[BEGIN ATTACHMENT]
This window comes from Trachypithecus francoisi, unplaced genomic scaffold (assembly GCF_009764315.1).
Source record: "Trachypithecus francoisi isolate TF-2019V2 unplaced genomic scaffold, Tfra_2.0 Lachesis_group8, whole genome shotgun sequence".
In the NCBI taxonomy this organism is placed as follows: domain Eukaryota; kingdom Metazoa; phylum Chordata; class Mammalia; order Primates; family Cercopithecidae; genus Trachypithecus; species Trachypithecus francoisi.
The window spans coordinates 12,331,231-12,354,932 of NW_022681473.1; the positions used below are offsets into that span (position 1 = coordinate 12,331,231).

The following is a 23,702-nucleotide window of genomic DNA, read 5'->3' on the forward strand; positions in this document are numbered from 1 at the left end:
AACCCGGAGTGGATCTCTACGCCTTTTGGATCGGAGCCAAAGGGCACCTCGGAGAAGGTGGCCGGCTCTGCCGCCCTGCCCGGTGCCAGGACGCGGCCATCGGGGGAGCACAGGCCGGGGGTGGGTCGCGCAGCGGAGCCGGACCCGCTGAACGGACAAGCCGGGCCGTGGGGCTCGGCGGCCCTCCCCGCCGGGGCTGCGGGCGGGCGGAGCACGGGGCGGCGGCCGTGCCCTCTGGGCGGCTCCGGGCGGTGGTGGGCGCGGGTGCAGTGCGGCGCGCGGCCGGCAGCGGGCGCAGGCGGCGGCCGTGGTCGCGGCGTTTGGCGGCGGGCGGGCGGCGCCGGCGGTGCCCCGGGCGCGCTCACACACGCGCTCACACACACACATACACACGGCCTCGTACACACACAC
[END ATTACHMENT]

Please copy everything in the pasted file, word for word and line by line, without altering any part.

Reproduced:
This window comes from Trachypithecus francoisi, unplaced genomic scaffold (assembly GCF_009764315.1).
Source record: "Trachypithecus francoisi isolate TF-2019V2 unplaced genomic scaffold, Tfra_2.0 Lachesis_group8, whole genome shotgun sequence".
In the NCBI taxonomy this organism is placed as follows: domain Eukaryota; kingdom Metazoa; phylum Chordata; class Mammalia; order Primates; family Cercopithecidae; genus Trachypithecus; species Trachypithecus francoisi.
The window spans coordinates 12,331,231-12,354,932 of NW_022681473.1; the positions used below are offsets into that span (position 1 = coordinate 12,331,231).

The following is a 23,702-nucleotide window of genomic DNA, read 5'->3' on the forward strand; positions in this document are numbered from 1 at the left end:
AACCCGGAGTGGATCTCTACGCCTTTTGGATCGGAGCCAAAGGGCACCTCGGAGAAGGTGGCCGGCTCTGCCGCCCTGCCCGGTGCCAGGACGCGGCCATCGGGGGAGCACAGGCCGGGGGTGGGTCGCGCAGCGGAGCCGGACCCGCTGAACGGACAAGCCGGGCCGTGGGGCTCGGCGGCCCTCCCCGCCGGGGCTGCGGGCGGGCGGAGCACGGGGCGGCGGCCGTGCCCTCTGGGCGGCTCCGGGCGGTGGTGGGCGCGGGTGCAGTGCGGCGCGCGGCCGGCAGCGGGCGCAGGCGGCGGCCGTGGTCGCGGCGTTTGGCGGCGGGCGGGCGGCGCCGGCGGTGCCCCGGGCGCGCTCACACACGCGCTCACACACACACATACACACGGCCTCGTACACACACAC